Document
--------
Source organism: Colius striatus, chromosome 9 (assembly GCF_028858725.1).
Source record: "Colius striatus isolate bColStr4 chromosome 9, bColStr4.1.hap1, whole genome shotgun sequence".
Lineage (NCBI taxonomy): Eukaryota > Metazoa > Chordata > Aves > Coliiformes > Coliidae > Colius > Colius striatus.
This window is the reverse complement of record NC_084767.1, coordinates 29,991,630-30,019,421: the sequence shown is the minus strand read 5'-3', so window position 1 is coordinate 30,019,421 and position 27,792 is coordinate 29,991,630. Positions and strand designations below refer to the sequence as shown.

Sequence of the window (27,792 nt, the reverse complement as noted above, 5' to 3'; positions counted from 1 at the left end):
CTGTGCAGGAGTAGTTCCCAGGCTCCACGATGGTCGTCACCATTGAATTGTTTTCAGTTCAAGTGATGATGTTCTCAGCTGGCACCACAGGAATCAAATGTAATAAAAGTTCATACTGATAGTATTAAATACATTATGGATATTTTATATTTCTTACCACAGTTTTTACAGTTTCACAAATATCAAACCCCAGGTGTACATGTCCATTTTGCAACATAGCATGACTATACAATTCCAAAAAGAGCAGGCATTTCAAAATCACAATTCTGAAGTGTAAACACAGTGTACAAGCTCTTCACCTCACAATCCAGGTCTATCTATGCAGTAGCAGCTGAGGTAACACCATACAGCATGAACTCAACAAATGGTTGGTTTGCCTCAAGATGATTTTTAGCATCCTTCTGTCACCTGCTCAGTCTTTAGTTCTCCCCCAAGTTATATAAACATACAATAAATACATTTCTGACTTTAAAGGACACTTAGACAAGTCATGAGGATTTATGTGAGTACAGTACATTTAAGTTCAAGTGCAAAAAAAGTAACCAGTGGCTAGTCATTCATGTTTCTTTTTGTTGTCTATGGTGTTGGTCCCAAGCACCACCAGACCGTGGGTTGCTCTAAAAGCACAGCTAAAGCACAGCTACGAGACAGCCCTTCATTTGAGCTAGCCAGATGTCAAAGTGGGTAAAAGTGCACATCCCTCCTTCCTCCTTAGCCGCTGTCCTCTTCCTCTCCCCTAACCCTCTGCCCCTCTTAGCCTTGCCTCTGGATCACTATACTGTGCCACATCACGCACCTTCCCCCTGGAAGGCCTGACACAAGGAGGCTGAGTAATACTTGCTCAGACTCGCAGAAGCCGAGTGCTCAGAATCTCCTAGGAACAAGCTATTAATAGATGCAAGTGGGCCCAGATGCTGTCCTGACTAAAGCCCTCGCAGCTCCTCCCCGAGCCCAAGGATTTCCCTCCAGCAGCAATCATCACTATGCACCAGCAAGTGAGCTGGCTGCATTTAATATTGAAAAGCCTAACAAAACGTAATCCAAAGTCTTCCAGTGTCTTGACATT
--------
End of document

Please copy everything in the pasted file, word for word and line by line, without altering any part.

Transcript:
Source organism: Colius striatus, chromosome 9 (assembly GCF_028858725.1).
Source record: "Colius striatus isolate bColStr4 chromosome 9, bColStr4.1.hap1, whole genome shotgun sequence".
Lineage (NCBI taxonomy): Eukaryota > Metazoa > Chordata > Aves > Coliiformes > Coliidae > Colius > Colius striatus.
This window is the reverse complement of record NC_084767.1, coordinates 29,991,630-30,019,421: the sequence shown is the minus strand read 5'-3', so window position 1 is coordinate 30,019,421 and position 27,792 is coordinate 29,991,630. Positions and strand designations below refer to the sequence as shown.

Sequence of the window (27,792 nt, the reverse complement as noted above, 5' to 3'; positions counted from 1 at the left end):
CTGTGCAGGAGTAGTTCCCAGGCTCCACGATGGTCGTCACCATTGAATTGTTTTCAGTTCAAGTGATGATGTTCTCAGCTGGCACCACAGGAATCAAATGTAATAAAAGTTCATACTGATAGTATTAAATACATTATGGATATTTTATATTTCTTACCACAGTTTTTACAGTTTCACAAATATCAAACCCCAGGTGTACATGTCCATTTTGCAACATAGCATGACTATACAATTCCAAAAAGAGCAGGCATTTCAAAATCACAATTCTGAAGTGTAAACACAGTGTACAAGCTCTTCACCTCACAATCCAGGTCTATCTATGCAGTAGCAGCTGAGGTAACACCATACAGCATGAACTCAACAAATGGTTGGTTTGCCTCAAGATGATTTTTAGCATCCTTCTGTCACCTGCTCAGTCTTTAGTTCTCCCCCAAGTTATATAAACATACAATAAATACATTTCTGACTTTAAAGGACACTTAGACAAGTCATGAGGATTTATGTGAGTACAGTACATTTAAGTTCAAGTGCAAAAAAAGTAACCAGTGGCTAGTCATTCATGTTTCTTTTTGTTGTCTATGGTGTTGGTCCCAAGCACCACCAGACCGTGGGTTGCTCTAAAAGCACAGCTAAAGCACAGCTACGAGACAGCCCTTCATTTGAGCTAGCCAGATGTCAAAGTGGGTAAAAGTGCACATCCCTCCTTCCTCCTTAGCCGCTGTCCTCTTCCTCTCCCCTAACCCTCTGCCCCTCTTAGCCTTGCCTCTGGATCACTATACTGTGCCACATCACGCACCTTCCCCCTGGAAGGCCTGACACAAGGAGGCTGAGTAATACTTGCTCAGACTCGCAGAAGCCGAGTGCTCAGAATCTCCTAGGAACAAGCTATTAATAGATGCAAGTGGGCCCAGATGCTGTCCTGACTAAAGCCCTCGCAGCTCCTCCCCGAGCCCAAGGATTTCCCTCCAGCAGCAATCATCACTATGCACCAGCAAGTGAGCTGGCTGCATTTAATATTGAAAAGCCTAACAAAACGTAATCCAAAGTCTTCCAGTGTCTTGACATT